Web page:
Japan just can’t catch a break.
The region that sits atop fault lines, has suffered major earthquakes in recent years, one in 2011, that was considered the worst in Japan’s history.
Tuesday, Japan was rocked by a 6.3 magnitude quake. The quake struck off the northeast coast of Honshu and had a depth of 20.5 miles according to the USGS.
It struck at 8 p.m. local time.
Currently, the U.S. Geological Survey says there are no reports of damage or casualties.
A tsunami warning was not issued following the quake.
In January, the region was rocked by a stronger 7.0 magnitude quake. According to the USGS, the quake, that was later lowered to a 6.8 magnitude ,and struck near the Izu Islands, south of Japan.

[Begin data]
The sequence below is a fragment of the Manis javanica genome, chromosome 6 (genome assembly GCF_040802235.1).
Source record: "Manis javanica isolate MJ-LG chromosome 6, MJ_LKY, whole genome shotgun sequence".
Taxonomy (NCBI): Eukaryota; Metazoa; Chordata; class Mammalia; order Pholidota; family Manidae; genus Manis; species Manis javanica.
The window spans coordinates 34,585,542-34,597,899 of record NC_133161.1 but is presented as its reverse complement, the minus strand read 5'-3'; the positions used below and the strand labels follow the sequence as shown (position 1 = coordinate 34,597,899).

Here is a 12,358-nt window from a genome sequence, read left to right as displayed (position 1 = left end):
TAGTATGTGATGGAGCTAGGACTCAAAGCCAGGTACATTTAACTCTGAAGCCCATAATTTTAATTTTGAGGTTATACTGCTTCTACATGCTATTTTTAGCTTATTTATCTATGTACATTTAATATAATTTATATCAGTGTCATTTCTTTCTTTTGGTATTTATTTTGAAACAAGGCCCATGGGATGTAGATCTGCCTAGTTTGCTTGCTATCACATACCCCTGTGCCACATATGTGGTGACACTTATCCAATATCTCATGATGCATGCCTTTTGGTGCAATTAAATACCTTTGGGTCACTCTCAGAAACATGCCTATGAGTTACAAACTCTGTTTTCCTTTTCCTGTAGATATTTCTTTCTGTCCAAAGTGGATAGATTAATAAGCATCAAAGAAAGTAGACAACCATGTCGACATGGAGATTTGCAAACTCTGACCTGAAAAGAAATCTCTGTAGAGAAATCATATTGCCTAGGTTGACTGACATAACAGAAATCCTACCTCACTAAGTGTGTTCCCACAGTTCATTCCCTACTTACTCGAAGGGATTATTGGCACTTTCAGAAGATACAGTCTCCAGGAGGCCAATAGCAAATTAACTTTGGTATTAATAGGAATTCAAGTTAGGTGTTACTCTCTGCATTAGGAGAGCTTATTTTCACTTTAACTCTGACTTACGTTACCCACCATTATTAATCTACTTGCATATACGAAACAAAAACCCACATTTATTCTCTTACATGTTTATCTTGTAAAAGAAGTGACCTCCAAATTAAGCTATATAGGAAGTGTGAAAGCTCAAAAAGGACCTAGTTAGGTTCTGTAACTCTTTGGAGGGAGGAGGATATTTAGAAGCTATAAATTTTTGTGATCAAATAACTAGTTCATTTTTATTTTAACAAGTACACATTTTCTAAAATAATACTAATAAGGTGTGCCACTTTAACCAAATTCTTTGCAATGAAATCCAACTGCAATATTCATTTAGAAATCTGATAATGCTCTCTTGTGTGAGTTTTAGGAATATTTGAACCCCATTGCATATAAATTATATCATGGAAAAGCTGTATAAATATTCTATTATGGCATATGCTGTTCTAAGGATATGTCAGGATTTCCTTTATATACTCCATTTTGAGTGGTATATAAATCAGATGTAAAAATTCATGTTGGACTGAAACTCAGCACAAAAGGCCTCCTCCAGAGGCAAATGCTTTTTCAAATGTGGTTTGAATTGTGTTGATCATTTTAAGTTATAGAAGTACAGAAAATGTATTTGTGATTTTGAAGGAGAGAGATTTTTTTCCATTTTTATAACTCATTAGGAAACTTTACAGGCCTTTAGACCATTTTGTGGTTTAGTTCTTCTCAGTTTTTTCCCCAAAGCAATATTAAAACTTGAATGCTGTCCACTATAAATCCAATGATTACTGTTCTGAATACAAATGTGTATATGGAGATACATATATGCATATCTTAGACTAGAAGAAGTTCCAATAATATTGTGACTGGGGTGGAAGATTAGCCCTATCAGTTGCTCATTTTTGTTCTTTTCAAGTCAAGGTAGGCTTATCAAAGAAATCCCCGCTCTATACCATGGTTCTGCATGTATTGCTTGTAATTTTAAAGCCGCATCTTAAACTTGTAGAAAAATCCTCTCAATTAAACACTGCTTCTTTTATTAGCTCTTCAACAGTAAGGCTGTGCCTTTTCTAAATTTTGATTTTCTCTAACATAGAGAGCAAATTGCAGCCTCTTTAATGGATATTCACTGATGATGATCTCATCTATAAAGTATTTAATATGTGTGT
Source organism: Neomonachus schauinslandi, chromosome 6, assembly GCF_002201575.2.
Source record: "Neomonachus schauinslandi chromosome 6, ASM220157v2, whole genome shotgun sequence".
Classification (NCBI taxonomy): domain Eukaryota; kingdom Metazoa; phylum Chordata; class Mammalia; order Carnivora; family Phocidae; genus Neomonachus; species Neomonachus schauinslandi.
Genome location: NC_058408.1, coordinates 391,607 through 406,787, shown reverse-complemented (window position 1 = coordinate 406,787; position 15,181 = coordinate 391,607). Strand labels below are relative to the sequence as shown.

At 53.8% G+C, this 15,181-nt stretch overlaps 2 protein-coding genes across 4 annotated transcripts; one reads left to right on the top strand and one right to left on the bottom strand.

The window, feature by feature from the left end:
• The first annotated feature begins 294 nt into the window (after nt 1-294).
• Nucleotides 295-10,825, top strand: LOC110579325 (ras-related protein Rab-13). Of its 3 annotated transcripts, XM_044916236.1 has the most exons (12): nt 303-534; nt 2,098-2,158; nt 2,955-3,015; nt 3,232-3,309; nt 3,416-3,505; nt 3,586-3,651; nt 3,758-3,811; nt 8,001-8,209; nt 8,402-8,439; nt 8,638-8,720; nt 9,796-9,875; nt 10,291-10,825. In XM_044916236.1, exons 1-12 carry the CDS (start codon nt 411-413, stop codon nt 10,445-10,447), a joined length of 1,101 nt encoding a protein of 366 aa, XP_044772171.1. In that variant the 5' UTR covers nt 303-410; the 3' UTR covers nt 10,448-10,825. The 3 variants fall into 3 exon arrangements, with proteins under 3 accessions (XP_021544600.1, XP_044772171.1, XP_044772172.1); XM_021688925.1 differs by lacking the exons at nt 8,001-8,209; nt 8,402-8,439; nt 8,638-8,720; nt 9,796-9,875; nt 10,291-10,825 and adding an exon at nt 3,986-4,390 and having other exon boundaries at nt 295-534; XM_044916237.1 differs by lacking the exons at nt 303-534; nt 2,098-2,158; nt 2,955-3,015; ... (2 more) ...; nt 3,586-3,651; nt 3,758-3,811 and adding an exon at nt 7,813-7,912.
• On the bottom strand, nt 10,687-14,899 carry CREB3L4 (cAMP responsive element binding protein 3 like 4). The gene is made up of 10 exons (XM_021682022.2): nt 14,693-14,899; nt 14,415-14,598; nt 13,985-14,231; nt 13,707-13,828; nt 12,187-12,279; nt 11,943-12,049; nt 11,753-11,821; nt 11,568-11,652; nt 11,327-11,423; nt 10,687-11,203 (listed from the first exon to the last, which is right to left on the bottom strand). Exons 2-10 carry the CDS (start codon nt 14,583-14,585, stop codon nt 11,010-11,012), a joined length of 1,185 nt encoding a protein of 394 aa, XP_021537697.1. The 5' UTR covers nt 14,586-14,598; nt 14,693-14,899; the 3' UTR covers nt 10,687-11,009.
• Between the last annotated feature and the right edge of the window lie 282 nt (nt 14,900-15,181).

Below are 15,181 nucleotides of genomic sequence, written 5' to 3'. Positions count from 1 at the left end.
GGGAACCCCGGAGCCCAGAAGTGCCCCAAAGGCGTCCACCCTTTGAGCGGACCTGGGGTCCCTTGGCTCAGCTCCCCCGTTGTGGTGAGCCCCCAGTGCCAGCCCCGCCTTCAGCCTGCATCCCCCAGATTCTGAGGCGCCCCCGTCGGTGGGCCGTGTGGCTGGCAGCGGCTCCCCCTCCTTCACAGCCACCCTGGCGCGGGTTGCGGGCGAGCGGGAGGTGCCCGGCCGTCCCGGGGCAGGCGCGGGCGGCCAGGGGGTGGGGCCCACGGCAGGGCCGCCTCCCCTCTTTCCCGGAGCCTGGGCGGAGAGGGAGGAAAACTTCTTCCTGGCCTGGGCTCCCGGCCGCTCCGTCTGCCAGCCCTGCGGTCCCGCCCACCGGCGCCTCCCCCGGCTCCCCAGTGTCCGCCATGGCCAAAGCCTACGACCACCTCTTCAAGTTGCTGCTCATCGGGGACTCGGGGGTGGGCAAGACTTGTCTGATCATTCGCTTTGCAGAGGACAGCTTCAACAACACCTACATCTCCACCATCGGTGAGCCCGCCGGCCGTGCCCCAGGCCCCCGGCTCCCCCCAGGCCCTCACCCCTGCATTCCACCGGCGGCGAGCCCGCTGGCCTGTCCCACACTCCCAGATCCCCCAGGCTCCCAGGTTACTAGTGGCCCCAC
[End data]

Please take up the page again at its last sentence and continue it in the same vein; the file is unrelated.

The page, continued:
Japan was rocked by another quake in July. In July, a 7.3 quake struck Japan’s northeastern coast. The earthquake caused a tsunami warning and officials urged residents to stay away from the coast and prepare for possible dangerous waves. The tsunami warning was later lifted.
But it was on March 11, 2011, that one of the strongest earthquakes hit Japan, a 9.0 magnitude, and triggered a subsequent tsunami that devastated the region and left thousands dead and missing.
The massive earthquake and tsunami also damaged Japanese nuclear plants and causing cooling system failures and radiation leaks.